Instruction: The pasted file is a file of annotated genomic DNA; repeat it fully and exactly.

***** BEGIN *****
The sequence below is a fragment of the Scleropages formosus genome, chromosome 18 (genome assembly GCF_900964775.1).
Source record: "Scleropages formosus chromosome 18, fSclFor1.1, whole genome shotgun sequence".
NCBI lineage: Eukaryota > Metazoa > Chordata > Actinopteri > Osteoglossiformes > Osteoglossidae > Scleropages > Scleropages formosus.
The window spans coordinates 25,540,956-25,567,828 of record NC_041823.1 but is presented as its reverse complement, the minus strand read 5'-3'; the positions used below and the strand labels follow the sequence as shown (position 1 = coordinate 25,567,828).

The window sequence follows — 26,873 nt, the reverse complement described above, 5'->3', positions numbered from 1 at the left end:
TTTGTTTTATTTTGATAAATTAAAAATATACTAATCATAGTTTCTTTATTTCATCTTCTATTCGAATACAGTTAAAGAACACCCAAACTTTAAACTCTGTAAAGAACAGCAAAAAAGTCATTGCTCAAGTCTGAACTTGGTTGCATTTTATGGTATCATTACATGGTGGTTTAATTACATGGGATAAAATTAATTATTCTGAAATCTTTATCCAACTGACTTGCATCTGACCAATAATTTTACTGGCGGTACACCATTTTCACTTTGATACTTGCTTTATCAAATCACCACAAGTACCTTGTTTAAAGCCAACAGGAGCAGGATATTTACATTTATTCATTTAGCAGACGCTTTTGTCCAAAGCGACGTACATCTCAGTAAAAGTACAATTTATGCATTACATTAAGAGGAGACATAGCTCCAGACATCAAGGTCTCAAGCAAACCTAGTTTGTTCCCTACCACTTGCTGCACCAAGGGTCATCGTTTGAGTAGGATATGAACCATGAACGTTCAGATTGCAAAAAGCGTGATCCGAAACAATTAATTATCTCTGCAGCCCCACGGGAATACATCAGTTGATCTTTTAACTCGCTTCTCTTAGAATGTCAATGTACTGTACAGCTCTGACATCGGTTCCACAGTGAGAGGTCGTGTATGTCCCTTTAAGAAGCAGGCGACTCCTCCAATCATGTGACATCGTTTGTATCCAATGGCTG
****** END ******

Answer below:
The sequence below is a fragment of the Scleropages formosus genome, chromosome 18 (genome assembly GCF_900964775.1).
Source record: "Scleropages formosus chromosome 18, fSclFor1.1, whole genome shotgun sequence".
NCBI lineage: Eukaryota > Metazoa > Chordata > Actinopteri > Osteoglossiformes > Osteoglossidae > Scleropages > Scleropages formosus.
The window spans coordinates 25,540,956-25,567,828 of record NC_041823.1 but is presented as its reverse complement, the minus strand read 5'-3'; the positions used below and the strand labels follow the sequence as shown (position 1 = coordinate 25,567,828).

The window sequence follows — 26,873 nt, the reverse complement described above, 5'->3', positions numbered from 1 at the left end:
TTTGTTTTATTTTGATAAATTAAAAATATACTAATCATAGTTTCTTTATTTCATCTTCTATTCGAATACAGTTAAAGAACACCCAAACTTTAAACTCTGTAAAGAACAGCAAAAAAGTCATTGCTCAAGTCTGAACTTGGTTGCATTTTATGGTATCATTACATGGTGGTTTAATTACATGGGATAAAATTAATTATTCTGAAATCTTTATCCAACTGACTTGCATCTGACCAATAATTTTACTGGCGGTACACCATTTTCACTTTGATACTTGCTTTATCAAATCACCACAAGTACCTTGTTTAAAGCCAACAGGAGCAGGATATTTACATTTATTCATTTAGCAGACGCTTTTGTCCAAAGCGACGTACATCTCAGTAAAAGTACAATTTATGCATTACATTAAGAGGAGACATAGCTCCAGACATCAAGGTCTCAAGCAAACCTAGTTTGTTCCCTACCACTTGCTGCACCAAGGGTCATCGTTTGAGTAGGATATGAACCATGAACGTTCAGATTGCAAAAAGCGTGATCCGAAACAATTAATTATCTCTGCAGCCCCACGGGAATACATCAGTTGATCTTTTAACTCGCTTCTCTTAGAATGTCAATGTACTGTACAGCTCTGACATCGGTTCCACAGTGAGAGGTCGTGTATGTCCCTTTAAGAAGCAGGCGACTCCTCCAATCATGTGACATCGTTTGTATCCAATGGCTG